Relationship between dietary fat and fish intake and the prevalence of atopic eczema in pregnant Japanese females: baseline data from the Osaka Maternal and Child Health Study.Asia Pac J Clin Nutr. 2008; 17(4):612-9.AP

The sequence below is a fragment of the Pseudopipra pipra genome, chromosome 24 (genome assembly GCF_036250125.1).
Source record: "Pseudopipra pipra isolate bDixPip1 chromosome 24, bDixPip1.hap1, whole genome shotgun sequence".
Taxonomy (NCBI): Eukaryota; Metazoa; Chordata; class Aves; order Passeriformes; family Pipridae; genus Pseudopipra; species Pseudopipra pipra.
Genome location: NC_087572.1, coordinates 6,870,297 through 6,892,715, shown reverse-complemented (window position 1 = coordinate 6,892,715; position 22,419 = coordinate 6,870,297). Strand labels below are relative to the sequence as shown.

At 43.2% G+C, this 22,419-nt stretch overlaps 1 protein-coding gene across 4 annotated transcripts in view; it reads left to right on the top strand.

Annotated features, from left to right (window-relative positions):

Dietary factors may be important in the development of atopic eczema. It remains controversial whether n-3 polyunsaturated fatty acid intake is preventive against allergic disorders and whether n-6 polyunsaturated fatty acid intake increases the risk of allergic disorders. The current cross-sectional study examined the association between intake of fatty acids and foods high in fatty acids and the prevalence of atopic eczema. Study subjects were 1002 pregnant Japanese females. Current atopic eczema and atopic eczema after age 18 were defined as present if subjects had been treated with medications at some time in the previous 12 months and after reaching the age of 18, respectively. Information on dietary factors was collected using a validated self-administered diet history questionnaire. Docosahexaenoic acid intake was statistically significantly related to a decreased prevalence of atopic eczema after age 18 and current atopic eczema. Inverse dose-response relationships with regard to consumption of n-3 polyunsaturated fatty acids, eicosapentaenoic acid, and fish and the ratio of n-3 to n-6 polyunsaturated fatty acids with atopic eczema were not observed although these dietary variables in the second tertile were inversely significantly associated with atopic eczema after age 18. Intake of total fat, saturated fatty acids, monounsaturated fatty acids, n-6 polyunsaturated fatty acids, cholesterol, meat, eggs, or dairy products was not related to either of the outcomes for atopic eczema. Docosahexaenoic acid intake may be associated with a reduced prevalence of atopic eczema in pregnant Japanese females.